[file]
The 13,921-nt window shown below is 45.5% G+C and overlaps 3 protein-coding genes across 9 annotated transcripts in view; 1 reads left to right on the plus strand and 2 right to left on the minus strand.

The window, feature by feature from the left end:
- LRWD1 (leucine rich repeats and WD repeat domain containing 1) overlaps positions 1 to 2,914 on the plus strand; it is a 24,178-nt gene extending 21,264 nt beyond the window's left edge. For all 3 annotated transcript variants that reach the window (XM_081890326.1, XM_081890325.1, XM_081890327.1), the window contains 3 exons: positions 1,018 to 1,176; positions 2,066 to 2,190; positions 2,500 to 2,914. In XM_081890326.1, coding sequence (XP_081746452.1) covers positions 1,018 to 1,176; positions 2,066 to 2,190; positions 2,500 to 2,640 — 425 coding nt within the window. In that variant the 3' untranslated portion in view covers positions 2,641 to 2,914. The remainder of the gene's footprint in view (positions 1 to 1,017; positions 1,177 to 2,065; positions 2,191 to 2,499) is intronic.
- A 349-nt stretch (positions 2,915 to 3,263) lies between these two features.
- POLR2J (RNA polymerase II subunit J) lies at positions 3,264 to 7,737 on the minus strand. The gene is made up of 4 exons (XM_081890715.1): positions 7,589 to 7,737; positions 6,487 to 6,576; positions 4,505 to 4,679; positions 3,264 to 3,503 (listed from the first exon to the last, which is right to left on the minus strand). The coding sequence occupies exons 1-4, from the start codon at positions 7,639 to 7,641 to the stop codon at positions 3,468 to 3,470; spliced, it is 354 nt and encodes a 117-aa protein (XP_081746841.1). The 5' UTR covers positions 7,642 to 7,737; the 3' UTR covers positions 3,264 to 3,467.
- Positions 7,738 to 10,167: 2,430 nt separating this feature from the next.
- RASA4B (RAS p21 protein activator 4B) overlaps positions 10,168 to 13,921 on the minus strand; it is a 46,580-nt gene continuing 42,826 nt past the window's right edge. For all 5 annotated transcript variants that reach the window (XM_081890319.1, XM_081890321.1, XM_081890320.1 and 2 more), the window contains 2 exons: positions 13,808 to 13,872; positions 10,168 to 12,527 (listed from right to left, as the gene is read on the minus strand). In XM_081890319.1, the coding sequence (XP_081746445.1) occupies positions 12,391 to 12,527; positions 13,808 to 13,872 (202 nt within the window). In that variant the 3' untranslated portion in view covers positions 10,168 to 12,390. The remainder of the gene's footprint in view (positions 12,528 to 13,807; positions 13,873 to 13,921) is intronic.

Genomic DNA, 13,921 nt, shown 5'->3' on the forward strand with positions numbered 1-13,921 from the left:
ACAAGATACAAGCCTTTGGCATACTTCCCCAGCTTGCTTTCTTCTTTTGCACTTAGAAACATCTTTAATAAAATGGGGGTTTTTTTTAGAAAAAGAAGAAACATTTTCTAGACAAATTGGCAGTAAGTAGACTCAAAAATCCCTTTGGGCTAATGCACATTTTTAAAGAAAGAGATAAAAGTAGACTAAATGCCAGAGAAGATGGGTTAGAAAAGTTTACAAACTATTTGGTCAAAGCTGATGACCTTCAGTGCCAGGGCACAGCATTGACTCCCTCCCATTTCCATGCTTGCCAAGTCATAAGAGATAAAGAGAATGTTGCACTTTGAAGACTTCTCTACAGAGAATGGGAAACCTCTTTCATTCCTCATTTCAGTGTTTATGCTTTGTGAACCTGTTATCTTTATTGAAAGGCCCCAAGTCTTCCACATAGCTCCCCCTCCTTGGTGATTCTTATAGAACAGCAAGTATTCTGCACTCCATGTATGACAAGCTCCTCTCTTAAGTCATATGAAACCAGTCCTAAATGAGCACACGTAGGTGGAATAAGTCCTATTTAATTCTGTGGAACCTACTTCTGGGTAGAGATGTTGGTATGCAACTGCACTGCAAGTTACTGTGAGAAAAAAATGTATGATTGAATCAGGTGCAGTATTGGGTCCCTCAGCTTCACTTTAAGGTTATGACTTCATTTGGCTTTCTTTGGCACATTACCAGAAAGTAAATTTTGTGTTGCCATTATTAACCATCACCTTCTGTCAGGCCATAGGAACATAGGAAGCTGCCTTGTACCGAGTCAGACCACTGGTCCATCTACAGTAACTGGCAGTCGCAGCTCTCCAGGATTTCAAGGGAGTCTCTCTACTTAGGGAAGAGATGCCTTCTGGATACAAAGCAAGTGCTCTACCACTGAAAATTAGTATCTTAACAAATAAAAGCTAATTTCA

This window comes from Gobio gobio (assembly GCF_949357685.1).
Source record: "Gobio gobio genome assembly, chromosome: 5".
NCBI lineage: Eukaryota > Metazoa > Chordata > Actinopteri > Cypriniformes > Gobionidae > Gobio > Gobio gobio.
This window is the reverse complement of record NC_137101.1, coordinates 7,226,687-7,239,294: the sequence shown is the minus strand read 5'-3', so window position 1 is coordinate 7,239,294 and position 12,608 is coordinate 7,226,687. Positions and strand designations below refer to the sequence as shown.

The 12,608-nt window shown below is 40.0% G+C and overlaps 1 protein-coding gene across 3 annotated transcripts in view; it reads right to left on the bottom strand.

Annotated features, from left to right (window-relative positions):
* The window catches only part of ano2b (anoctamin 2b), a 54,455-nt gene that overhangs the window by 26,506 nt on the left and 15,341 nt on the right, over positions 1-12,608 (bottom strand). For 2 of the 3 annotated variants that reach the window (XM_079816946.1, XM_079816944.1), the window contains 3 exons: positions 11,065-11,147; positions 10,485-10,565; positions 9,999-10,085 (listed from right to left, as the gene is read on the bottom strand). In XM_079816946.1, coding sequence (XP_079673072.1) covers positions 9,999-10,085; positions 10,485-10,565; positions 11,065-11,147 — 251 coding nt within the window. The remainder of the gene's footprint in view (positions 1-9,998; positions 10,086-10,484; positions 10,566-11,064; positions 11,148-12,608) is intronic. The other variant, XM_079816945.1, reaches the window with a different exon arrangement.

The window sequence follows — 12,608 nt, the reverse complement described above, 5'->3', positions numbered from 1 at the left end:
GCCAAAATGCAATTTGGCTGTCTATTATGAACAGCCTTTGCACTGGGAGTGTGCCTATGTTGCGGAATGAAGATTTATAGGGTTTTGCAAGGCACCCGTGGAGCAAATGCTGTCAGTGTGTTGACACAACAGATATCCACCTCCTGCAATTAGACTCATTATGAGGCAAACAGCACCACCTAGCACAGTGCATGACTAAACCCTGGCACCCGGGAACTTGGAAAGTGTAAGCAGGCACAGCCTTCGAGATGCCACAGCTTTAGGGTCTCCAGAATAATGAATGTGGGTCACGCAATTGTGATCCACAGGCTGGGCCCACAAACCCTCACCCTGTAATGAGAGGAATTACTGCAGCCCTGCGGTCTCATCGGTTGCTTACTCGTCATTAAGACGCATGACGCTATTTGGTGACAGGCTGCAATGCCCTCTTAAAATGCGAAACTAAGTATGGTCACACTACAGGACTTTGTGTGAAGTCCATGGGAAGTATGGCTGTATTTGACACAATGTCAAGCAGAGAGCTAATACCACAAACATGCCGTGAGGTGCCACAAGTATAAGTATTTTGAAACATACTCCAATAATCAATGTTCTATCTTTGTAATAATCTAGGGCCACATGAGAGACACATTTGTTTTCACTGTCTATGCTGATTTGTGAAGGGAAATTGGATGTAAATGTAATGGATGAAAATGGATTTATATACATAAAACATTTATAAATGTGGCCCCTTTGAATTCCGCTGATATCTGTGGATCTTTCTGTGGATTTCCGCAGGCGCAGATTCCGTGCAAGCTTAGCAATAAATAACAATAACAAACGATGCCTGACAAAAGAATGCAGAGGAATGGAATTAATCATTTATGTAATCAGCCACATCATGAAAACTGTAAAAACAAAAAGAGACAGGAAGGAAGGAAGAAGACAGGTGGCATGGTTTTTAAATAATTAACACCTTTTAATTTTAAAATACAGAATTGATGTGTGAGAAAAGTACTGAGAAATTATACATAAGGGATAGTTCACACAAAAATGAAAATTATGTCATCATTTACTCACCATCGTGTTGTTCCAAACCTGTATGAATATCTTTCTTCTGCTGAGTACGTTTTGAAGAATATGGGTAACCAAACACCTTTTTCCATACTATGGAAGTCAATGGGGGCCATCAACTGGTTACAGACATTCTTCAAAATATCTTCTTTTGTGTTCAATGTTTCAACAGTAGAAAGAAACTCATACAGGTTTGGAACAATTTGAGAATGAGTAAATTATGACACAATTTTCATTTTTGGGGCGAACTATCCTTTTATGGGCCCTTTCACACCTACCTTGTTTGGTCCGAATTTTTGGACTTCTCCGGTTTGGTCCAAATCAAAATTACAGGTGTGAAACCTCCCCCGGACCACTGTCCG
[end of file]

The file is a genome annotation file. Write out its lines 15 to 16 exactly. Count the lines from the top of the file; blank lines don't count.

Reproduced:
Annotated features, from left to right (window-relative positions):
* The window catches only part of ano2b (anoctamin 2b), a 54,455-nt gene that overhangs the window by 26,506 nt on the left and 15,341 nt on the right, over positions 1-12,608 (bottom strand). For 2 of the 3 annotated variants that reach the window (XM_079816946.1, XM_079816944.1), the window contains 3 exons: positions 11,065-11,147; positions 10,485-10,565; positions 9,999-10,085 (listed from right to left, as the gene is read on the bottom strand). In XM_079816946.1, coding sequence (XP_079673072.1) covers positions 9,999-10,085; positions 10,485-10,565; positions 11,065-11,147 — 251 coding nt within the window. The remainder of the gene's footprint in view (positions 1-9,998; positions 10,086-10,484; positions 10,566-11,064; positions 11,148-12,608) is intronic. The other variant, XM_079816945.1, reaches the window with a different exon arrangement.